Friday, June 5, 2020

Nat Hood's Quarantine Qapsule #60 Sugar Hill [1974] ★★★

Paul Maslansky’s Sugar Hill is ninety-one minutes of blaxploitation catharsis—pure, unadulterated, unapologetic catharsis. The film doesn’t have a plot so much as an inciting incident followed by sequences of increasingly brutal comeuppances.

The set-up: after her boyfriend Langston (Larry D. Johnson), a Houston nightclub owner, is murdered by the goons of white mob boss Morgan (Robert Quarry) after refusing to sell his business, Diana “Sugar” Hill (Marki Bey) forms a pact with voodoo lord Baron Samedi (Don Pedro Colley) to get her revenge on Langston’s killers. The traditional narrative connective tissue one expects in such a story is conspicuously missing—at no point does Sugar struggle over her decision, and neither does she go through a crisis of faith over whether voodoo is real or not. In one scene she’s mourning Langston’s death and in the next she’s in the dilapidated mansion of a heretofore unestablished acquaintance—former voodoo queen Mama Maitresse (Zara Cully)—seeking to summon the god of the dead. Samedi himself barely flinches at her request, eagerly agreeing to wreak her vengeance on whomever she wants, even laughingly refusing her offer of her own soul as payment. (If only all murderous deities were so chill about infernal payments!)

Barely twenty minutes in and the film is off to the grisly races, establishing a pattern Maslansky clings to for the rest of the runtime: Sugar confronts Morgan, picks out one of his henchmen, sics Samedi on them, and shows up at the last moment before their deaths to rub their just desserts in their faces. (In a genius bit of costuming, during most of her scenes Bey wears her hair straight or pulled back under a scarf. But during the revenge sequences her hair is always puffed up in a natural afro.) This rigid structuring is straight out of the slasher playbook which would only reach final codification later the same year with the same-day releases of Bob Clark’s Black Christmas and Tobe Hooper’s The Texas Chainsaw Massacre. But with its focus on Samedi as an unstoppable, magical killer, it predicts the rise of supernatural slasher icons like Michael Myers in John Carpenter’s Halloween (1978) and Jason Voorhees in the Friday the 13th series.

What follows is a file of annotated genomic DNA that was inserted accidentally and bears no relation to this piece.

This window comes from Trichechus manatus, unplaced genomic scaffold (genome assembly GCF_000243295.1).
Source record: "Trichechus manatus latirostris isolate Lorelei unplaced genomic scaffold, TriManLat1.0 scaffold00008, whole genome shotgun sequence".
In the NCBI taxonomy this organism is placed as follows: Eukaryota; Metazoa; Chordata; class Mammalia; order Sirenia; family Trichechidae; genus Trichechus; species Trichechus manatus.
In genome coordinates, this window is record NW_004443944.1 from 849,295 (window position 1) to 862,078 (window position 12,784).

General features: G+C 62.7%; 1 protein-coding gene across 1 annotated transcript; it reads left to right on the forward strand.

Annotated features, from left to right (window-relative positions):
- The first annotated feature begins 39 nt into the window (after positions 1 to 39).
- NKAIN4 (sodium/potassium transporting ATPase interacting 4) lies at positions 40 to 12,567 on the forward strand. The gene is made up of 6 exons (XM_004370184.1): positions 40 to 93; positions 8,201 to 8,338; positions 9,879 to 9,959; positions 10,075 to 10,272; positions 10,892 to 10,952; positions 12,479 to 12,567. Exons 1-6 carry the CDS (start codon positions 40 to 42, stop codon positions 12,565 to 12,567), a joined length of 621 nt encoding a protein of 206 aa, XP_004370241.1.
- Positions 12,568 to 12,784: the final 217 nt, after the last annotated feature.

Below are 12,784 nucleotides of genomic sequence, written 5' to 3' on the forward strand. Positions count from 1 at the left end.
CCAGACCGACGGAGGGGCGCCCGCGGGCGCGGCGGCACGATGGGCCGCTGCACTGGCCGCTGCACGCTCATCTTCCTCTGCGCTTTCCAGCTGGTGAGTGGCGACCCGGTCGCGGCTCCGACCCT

It’s a shame the film never received any sequels, as Colley’s Samedi is exactly the kind of over-the-top, deliciously evil monster that could prop up an entire franchise.

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